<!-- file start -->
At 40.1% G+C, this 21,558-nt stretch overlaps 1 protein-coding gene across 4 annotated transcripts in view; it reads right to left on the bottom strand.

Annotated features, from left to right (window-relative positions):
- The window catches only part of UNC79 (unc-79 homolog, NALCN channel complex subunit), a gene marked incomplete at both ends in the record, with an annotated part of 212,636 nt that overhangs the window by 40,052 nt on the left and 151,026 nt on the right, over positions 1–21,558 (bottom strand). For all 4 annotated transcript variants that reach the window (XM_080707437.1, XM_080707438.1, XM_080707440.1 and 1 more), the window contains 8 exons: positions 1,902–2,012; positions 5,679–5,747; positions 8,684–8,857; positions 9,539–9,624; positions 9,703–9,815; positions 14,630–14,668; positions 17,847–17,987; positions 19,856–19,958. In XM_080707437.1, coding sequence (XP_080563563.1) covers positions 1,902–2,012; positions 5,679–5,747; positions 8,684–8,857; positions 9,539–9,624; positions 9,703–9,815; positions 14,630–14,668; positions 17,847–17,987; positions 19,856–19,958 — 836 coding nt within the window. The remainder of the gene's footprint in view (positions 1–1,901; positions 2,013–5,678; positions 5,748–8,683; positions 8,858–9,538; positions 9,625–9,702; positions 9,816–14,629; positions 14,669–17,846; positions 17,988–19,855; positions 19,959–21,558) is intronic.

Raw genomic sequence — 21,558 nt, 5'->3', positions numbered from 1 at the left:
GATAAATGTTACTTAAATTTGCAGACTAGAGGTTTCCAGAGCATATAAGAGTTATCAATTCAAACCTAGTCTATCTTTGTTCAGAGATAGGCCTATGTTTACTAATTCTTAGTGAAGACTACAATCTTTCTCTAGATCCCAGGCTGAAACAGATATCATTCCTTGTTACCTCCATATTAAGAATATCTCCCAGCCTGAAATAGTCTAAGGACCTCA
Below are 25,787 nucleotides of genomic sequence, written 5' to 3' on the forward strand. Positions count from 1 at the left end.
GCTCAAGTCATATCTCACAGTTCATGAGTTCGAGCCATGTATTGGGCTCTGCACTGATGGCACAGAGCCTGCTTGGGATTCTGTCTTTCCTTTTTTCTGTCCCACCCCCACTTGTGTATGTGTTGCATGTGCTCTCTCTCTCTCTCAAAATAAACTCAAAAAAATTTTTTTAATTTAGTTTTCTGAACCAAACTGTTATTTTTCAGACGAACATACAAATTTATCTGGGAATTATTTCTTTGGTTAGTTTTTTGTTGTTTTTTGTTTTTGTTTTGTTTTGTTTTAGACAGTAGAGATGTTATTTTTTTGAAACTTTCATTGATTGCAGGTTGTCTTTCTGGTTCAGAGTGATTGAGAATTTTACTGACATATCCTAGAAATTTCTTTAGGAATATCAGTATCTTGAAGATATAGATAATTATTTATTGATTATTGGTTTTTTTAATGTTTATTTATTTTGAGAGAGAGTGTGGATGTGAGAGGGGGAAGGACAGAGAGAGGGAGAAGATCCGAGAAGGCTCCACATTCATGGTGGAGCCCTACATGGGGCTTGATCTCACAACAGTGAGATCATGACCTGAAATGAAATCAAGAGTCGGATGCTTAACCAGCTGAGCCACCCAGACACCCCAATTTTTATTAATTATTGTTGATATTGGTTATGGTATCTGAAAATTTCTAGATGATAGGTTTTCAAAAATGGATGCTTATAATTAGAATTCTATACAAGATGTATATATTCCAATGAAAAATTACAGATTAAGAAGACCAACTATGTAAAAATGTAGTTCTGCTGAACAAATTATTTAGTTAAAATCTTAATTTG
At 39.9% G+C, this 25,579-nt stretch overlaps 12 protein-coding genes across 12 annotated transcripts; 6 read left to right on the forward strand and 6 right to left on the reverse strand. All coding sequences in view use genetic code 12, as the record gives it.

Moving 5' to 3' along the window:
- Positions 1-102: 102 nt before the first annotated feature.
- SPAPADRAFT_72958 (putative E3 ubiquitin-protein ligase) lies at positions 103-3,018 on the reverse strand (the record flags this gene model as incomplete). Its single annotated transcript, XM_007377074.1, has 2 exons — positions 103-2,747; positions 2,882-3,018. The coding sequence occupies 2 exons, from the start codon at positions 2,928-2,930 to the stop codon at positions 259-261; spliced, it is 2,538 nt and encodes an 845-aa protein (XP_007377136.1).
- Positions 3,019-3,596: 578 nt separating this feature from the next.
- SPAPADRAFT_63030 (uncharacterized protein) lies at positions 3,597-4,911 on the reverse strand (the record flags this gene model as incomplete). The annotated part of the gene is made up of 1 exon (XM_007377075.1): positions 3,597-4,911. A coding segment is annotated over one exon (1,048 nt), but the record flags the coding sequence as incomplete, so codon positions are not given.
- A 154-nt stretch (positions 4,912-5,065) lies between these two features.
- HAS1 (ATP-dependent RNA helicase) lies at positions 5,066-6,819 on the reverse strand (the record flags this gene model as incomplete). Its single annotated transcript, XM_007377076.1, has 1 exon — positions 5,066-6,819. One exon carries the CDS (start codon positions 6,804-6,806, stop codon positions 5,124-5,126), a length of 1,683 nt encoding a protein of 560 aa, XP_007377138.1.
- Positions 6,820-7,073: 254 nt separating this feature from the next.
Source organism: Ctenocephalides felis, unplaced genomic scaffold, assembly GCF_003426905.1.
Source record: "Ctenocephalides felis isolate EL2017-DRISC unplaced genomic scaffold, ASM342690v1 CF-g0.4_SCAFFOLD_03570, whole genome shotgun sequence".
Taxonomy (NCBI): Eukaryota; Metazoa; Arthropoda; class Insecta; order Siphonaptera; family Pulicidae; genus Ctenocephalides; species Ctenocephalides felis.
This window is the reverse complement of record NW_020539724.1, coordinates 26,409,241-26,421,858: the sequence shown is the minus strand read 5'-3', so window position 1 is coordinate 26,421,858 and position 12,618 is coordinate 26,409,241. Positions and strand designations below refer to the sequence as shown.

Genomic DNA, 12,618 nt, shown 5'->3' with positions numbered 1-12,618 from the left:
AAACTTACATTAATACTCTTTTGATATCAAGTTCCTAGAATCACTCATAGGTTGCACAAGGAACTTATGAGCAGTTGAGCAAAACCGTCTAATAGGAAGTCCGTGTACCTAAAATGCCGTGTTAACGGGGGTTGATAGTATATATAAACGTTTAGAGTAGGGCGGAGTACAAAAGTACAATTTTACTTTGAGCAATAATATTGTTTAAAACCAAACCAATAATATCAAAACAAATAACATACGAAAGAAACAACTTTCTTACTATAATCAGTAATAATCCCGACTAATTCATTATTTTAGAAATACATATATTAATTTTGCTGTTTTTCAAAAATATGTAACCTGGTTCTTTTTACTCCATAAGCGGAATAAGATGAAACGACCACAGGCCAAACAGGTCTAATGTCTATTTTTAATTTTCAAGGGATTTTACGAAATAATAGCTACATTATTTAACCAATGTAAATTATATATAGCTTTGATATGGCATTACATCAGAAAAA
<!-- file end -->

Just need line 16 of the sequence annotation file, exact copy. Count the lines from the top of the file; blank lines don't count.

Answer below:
- Positions 6,820-7,073: 254 nt separating this feature from the next.